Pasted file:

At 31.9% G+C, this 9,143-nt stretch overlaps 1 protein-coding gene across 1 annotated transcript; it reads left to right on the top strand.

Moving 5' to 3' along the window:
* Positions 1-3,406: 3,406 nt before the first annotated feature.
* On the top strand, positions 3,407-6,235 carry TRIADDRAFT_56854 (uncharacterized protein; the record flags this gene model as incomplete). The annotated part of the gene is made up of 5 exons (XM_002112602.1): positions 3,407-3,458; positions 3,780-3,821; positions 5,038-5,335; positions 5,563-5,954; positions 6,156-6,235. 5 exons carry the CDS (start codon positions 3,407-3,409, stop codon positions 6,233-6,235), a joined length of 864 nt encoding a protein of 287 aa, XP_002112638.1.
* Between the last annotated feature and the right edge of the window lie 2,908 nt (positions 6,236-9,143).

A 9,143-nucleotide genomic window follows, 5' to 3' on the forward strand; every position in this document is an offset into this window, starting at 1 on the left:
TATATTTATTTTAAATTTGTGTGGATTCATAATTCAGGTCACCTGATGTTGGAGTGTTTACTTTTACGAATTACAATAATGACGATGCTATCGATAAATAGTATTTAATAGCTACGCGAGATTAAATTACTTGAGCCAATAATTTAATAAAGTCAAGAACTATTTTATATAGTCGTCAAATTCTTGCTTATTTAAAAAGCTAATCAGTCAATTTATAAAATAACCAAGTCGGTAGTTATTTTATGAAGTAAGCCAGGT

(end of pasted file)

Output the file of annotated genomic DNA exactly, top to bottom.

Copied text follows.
At 31.9% G+C, this 9,143-nt stretch overlaps 1 protein-coding gene across 1 annotated transcript; it reads left to right on the top strand.

Moving 5' to 3' along the window:
* Positions 1-3,406: 3,406 nt before the first annotated feature.
* On the top strand, positions 3,407-6,235 carry TRIADDRAFT_56854 (uncharacterized protein; the record flags this gene model as incomplete). The annotated part of the gene is made up of 5 exons (XM_002112602.1): positions 3,407-3,458; positions 3,780-3,821; positions 5,038-5,335; positions 5,563-5,954; positions 6,156-6,235. 5 exons carry the CDS (start codon positions 3,407-3,409, stop codon positions 6,233-6,235), a joined length of 864 nt encoding a protein of 287 aa, XP_002112638.1.
* Between the last annotated feature and the right edge of the window lie 2,908 nt (positions 6,236-9,143).

A 9,143-nucleotide genomic window follows, 5' to 3' on the forward strand; every position in this document is an offset into this window, starting at 1 on the left:
TATATTTATTTTAAATTTGTGTGGATTCATAATTCAGGTCACCTGATGTTGGAGTGTTTACTTTTACGAATTACAATAATGACGATGCTATCGATAAATAGTATTTAATAGCTACGCGAGATTAAATTACTTGAGCCAATAATTTAATAAAGTCAAGAACTATTTTATATAGTCGTCAAATTCTTGCTTATTTAAAAAGCTAATCAGTCAATTTATAAAATAACCAAGTCGGTAGTTATTTTATGAAGTAAGCCAGGT